Time to stop and think?

These images were taken on a short stretch of the River Avon running from Keynsham Lock to about a mile downstream. They show the amount of rubbish, mainly plastic, that was washed down in the floods back in January and which was left festooning the riverside trees and bushes as the flood water receded. Rubbish that at the time of writing, apart from the sterling work of a number of volunteers from the boating community working on a few sections of the river, shows no sign of being dealt with by a coordinated effort.

A fair number of people when they hear about carbon and climate change tend to choose to ignore or dismiss the issue. That’s because on the one hand, they see the issue as being of such enormity that it cannot be dealt with so they’ve resigned themselves to having to deal with whatever consequences they think there will be if levels of atmospheric carbon keep on increasing. On the other hand, there are those of a sceptical bent who question the science being used to justify the assertion that we’re in a climate crisis. They also question what they feel is a bandwaggon that has developed around the issue which they feel is being manipulated to impose restrictions on travel and, by definition, on the way people lead their lives.

Carbon and climate change are very polarising issues. That polarisation has gone beyond a robust debate about the facts and theories around the issue to something that’s very tribal. So tribal that any rational discussion becomes ever harder to achieve. Because the issue of carbon and climate change has become so tribal, there’s a real danger that the broader environmental crisis that threatens us all will not get the urgent attention it requires. A crisis that’s a result of a rapacious corporatist system that relies on never ending growth to fuel it. Growth that sees the wealth it creates concentrated in fewer and fewer hands while a growing number of us struggle with austerity, inflation, growing impoverishment and last but by no means least, environmental degradation. Growth which on a finite planet is going to hit the buffers, causing massive destabilisation in the process.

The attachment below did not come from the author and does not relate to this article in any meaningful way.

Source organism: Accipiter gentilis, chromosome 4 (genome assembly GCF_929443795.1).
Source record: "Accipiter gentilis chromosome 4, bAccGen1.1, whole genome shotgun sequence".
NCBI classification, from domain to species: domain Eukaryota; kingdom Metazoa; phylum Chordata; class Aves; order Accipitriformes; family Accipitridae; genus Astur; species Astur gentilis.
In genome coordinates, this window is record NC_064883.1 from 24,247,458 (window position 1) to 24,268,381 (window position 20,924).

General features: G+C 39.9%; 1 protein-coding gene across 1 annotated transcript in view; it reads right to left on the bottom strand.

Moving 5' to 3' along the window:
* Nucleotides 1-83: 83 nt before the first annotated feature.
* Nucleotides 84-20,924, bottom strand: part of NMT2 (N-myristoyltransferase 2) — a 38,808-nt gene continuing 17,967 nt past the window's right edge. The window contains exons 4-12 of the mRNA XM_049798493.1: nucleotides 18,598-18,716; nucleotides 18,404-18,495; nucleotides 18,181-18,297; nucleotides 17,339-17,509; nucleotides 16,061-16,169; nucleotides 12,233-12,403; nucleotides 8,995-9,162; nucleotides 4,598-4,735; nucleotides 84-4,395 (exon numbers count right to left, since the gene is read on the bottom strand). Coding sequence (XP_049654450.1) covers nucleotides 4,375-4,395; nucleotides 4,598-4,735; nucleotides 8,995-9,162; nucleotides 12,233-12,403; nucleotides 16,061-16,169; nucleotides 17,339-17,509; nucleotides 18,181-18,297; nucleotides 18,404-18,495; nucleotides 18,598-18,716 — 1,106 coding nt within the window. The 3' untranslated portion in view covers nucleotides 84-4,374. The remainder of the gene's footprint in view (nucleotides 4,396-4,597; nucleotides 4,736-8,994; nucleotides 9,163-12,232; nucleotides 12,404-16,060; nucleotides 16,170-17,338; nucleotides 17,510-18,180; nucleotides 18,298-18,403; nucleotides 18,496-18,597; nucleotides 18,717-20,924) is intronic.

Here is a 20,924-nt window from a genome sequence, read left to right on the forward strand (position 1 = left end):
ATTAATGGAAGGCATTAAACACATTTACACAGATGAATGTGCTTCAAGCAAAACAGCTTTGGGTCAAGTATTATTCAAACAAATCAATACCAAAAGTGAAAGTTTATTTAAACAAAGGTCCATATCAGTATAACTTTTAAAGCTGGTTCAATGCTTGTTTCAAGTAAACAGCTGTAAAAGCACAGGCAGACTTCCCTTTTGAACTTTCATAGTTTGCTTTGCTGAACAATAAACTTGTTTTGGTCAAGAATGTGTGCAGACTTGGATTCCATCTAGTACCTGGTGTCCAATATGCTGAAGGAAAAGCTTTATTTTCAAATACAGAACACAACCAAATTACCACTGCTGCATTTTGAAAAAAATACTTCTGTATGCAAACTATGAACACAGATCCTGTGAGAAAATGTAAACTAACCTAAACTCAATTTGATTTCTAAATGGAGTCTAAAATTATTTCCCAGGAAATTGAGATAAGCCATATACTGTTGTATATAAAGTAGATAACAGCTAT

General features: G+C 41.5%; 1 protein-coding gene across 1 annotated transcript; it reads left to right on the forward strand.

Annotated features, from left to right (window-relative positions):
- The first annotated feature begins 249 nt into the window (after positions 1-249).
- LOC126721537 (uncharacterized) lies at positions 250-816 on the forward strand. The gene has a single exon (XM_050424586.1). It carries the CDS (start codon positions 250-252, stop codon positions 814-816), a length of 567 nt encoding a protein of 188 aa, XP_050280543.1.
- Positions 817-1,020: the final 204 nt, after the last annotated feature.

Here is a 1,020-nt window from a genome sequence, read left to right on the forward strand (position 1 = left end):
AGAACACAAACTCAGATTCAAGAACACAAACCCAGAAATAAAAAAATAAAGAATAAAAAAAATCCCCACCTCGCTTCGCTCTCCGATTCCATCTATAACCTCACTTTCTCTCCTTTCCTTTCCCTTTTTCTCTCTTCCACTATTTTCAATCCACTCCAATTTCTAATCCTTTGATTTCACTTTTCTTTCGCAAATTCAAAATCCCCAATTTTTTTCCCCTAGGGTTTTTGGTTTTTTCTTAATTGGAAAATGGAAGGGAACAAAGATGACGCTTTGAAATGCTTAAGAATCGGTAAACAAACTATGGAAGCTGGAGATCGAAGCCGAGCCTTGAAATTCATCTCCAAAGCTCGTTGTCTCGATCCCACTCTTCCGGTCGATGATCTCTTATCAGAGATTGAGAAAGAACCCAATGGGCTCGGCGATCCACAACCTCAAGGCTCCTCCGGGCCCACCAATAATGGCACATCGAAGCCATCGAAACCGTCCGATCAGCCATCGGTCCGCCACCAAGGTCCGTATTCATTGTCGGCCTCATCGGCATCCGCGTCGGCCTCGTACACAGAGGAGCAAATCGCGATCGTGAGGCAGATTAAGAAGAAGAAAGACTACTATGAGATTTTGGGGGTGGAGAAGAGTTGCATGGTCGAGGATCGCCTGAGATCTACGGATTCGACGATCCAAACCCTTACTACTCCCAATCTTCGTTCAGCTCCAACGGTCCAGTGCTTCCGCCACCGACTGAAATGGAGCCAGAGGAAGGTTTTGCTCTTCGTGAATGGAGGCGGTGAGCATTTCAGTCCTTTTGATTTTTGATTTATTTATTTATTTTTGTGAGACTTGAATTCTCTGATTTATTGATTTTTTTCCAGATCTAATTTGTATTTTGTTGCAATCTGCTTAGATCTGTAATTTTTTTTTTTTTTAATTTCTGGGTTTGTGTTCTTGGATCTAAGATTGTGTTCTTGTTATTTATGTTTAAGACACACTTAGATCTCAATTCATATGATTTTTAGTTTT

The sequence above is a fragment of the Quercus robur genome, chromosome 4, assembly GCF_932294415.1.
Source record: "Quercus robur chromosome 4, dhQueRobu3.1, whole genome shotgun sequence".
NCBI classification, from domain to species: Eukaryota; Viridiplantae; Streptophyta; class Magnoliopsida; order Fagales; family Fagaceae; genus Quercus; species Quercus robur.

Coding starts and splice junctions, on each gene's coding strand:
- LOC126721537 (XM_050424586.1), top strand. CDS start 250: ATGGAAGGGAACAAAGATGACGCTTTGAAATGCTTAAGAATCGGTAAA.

Unless people experience an environmental crisis at first hand, they won’t see how serious things are getting. As people are obliged to lead stressful, busy lives just to get by in this toxic system, let alone prosper, they’re left with very little time for reflection. It feels like it’s not a coincidence that there’s an ever expanding universe of digital entertainment to distract people, making sure they don’t have the time to start asking difficult questions about the system we have to endure. That’s what the elites who presume to rule over us hope is the case. The truth is that people are a lot more sussed than that, and in a variety of ways, can sense that humanity is on the wrong track. It may well not be the issue of carbon and climate change that worries them but something more visible and immediate that makes them stop and think.